This is an important study demonstrating the radiation safety and effectiveness of the ultrasonography (US), adjacent to plain film, in the postoperative follow-up of children with ureteral calculi treated with ureteroscopy (URS) [1]. US is the most popular, effective and X-ray free imaging modality used for children in the diagnosis of follow-up period. In addition, it provides the three-dimensional visualization of the urinary tract. Doppler US is another safety and highly specific method in the diagnosis of residual ureteral stones after extracorporeal shock wave lithotripsy (ESWL) [2]. The usage of doppler US in the follow-up of children after the URS procedure may increase the sensitivity and specificity of the US.

In addition of the cumulative or deterministic effects of the radiation which are commonly known, the stochastic effects of ionizing radiation, which are not dose-dependent and do not have a threshold, may lead to genetic mutations and cancer. Mean radiation doses per diagnostic interventions are 0.05 mSv for anteroposterior and lateral abdomen graph (equal to 2.5 chest X-ray radiation dose), 0.33 mSv for fluoroscopic cystogram (equal to 16 chests X-ray dose) and 5 mSv for abdomen CT (equal to 250 chests X-ray dose) for a 5-year-old child [3]. It is underlined that a single abdomen CT in a 1-year-old child would cause in one CT related death per 550 scans [4]. The URS is generally performed under fluoroscopic guidance that may lead to the radiation exposure. Krupp et al. [5] underlined that the delivered radiation from fluoroscopy devices during URS is not in the level to be underestimated. Although the imaging guidance modality used for URS in the study is not described [1], the selection of guidance method during the endoscopic treatment of pediatric patients is very important as well as the imaging methods used for follow-up.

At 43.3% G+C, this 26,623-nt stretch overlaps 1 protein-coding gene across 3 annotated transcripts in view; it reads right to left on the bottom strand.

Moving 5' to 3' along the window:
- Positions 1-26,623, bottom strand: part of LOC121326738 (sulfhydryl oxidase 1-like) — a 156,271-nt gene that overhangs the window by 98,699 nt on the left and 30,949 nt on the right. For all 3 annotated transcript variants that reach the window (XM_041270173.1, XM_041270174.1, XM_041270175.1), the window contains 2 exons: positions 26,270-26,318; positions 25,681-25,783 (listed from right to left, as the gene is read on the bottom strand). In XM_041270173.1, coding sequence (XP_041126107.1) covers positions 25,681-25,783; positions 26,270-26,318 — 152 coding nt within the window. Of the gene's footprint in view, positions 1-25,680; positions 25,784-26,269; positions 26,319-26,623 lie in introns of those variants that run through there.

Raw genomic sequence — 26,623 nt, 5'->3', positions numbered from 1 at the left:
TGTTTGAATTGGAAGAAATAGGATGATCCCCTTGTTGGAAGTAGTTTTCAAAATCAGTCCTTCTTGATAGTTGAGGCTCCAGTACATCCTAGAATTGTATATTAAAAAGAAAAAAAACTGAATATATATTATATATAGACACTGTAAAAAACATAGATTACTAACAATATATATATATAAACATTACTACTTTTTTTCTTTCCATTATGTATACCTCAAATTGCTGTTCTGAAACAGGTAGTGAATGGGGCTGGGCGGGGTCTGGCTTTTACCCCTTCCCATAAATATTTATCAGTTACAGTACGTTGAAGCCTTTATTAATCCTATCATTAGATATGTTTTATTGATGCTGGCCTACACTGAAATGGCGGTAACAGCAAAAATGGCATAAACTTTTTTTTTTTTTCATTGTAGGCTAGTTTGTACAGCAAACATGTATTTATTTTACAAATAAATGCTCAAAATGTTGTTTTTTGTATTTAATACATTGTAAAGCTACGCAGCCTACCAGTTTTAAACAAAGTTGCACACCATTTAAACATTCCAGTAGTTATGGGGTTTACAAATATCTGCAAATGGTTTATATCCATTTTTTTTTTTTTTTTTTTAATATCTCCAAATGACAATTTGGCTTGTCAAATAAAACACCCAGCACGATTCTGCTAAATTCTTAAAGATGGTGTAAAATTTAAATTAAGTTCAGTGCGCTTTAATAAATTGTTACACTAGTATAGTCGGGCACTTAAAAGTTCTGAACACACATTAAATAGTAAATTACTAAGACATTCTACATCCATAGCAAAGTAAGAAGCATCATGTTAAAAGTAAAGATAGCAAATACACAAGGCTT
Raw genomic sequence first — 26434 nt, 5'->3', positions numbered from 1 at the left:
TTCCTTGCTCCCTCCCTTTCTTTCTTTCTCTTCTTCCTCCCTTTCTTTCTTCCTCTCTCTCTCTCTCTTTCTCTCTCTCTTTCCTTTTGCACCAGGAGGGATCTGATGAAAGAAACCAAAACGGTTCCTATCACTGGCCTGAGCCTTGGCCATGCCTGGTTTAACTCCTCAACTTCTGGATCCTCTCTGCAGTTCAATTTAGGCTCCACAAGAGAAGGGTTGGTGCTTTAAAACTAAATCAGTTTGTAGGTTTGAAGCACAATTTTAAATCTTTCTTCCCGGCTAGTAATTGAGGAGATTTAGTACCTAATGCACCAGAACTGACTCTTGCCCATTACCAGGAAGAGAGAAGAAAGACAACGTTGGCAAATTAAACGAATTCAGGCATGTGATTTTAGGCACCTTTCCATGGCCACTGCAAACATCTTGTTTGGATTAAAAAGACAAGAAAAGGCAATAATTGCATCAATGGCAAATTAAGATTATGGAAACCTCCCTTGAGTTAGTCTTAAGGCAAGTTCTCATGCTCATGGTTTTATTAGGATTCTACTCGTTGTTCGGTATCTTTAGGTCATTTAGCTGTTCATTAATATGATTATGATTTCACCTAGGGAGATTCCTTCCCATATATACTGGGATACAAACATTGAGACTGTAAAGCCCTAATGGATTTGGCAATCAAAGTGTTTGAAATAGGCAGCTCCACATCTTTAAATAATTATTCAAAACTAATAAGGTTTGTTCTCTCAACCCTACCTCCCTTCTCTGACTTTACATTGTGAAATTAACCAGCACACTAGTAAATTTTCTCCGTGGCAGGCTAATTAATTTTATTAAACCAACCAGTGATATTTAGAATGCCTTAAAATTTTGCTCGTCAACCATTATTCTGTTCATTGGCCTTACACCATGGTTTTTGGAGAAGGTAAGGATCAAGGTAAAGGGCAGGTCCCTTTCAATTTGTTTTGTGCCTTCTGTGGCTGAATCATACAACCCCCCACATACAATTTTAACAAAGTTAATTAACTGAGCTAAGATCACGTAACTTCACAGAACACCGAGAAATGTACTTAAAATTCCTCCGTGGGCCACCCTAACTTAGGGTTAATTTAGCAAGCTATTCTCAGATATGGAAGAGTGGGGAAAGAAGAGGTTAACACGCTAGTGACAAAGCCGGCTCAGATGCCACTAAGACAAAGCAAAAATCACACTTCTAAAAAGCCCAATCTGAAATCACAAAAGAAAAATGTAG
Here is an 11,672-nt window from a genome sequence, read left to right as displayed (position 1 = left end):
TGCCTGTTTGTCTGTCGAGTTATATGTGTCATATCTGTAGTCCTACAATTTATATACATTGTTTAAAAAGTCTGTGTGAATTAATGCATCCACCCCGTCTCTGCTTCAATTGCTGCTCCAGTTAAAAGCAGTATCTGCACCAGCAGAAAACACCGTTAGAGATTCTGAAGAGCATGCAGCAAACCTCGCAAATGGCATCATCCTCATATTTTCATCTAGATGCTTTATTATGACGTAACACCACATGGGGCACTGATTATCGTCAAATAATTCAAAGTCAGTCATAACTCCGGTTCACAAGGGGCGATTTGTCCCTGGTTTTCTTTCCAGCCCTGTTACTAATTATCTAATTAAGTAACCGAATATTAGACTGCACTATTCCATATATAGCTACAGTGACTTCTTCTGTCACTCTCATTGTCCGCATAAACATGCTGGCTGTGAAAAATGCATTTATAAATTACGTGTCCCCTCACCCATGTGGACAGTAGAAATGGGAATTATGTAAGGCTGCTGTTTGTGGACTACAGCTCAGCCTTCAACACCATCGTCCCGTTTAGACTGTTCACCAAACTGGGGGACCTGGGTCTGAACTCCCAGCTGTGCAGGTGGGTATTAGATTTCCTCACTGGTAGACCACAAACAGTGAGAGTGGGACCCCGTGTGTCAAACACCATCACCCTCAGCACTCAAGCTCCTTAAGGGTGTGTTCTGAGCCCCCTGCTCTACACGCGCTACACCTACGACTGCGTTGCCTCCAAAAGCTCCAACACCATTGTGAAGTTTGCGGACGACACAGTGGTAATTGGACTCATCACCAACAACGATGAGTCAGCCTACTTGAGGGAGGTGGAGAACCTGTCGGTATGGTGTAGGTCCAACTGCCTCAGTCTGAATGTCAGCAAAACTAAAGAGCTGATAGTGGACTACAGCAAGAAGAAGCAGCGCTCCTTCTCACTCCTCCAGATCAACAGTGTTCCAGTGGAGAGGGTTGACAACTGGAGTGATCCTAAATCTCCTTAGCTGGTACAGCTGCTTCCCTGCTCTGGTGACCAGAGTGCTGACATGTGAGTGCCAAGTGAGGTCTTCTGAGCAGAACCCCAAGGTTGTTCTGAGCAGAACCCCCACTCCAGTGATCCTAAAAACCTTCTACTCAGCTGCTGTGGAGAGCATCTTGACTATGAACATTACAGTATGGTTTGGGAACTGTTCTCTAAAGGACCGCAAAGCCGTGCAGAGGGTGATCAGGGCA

In conclusion, pediatric urologists should consider the deleterious effects of radiation exposure and choose the appropriate imaging method for the diagnosis, treatment and follow-up of urinary stone disease in children, who are more sensitive to the effects of radiation.